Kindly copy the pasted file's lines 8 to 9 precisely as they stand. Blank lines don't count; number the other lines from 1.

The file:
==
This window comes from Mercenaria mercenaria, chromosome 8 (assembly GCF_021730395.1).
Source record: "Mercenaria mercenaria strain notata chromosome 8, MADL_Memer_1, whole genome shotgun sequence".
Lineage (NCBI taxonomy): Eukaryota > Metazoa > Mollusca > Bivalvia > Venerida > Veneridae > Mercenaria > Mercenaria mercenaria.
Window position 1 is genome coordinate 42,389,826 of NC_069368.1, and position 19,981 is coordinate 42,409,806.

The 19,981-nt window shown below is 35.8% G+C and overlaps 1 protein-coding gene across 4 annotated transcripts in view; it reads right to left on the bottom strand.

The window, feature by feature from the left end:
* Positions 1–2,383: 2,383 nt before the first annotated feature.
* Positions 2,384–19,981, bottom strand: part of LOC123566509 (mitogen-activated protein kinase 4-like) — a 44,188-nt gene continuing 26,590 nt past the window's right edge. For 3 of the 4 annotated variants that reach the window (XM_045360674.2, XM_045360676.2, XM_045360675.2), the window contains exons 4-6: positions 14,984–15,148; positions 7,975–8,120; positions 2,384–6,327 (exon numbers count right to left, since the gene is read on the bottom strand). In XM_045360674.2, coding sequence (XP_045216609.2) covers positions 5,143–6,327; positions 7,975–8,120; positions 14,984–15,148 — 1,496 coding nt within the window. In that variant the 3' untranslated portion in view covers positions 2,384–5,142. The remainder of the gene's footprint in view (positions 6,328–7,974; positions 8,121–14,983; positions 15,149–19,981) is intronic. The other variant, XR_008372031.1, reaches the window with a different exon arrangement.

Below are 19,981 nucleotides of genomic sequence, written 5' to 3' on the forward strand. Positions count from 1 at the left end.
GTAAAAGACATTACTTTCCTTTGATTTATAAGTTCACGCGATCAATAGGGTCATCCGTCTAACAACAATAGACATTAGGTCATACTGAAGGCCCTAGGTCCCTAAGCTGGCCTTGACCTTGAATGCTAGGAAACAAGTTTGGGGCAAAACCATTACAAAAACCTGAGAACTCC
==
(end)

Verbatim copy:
* Positions 2,384–19,981, bottom strand: part of LOC123566509 (mitogen-activated protein kinase 4-like) — a 44,188-nt gene continuing 26,590 nt past the window's right edge. For 3 of the 4 annotated variants that reach the window (XM_045360674.2, XM_045360676.2, XM_045360675.2), the window contains exons 4-6: positions 14,984–15,148; positions 7,975–8,120; positions 2,384–6,327 (exon numbers count right to left, since the gene is read on the bottom strand). In XM_045360674.2, coding sequence (XP_045216609.2) covers positions 5,143–6,327; positions 7,975–8,120; positions 14,984–15,148 — 1,496 coding nt within the window. In that variant the 3' untranslated portion in view covers positions 2,384–5,142. The remainder of the gene's footprint in view (positions 6,328–7,974; positions 8,121–14,983; positions 15,149–19,981) is intronic. The other variant, XR_008372031.1, reaches the window with a different exon arrangement.

Below are 19,981 nucleotides of genomic sequence, written 5' to 3' on the forward strand. Positions count from 1 at the left end.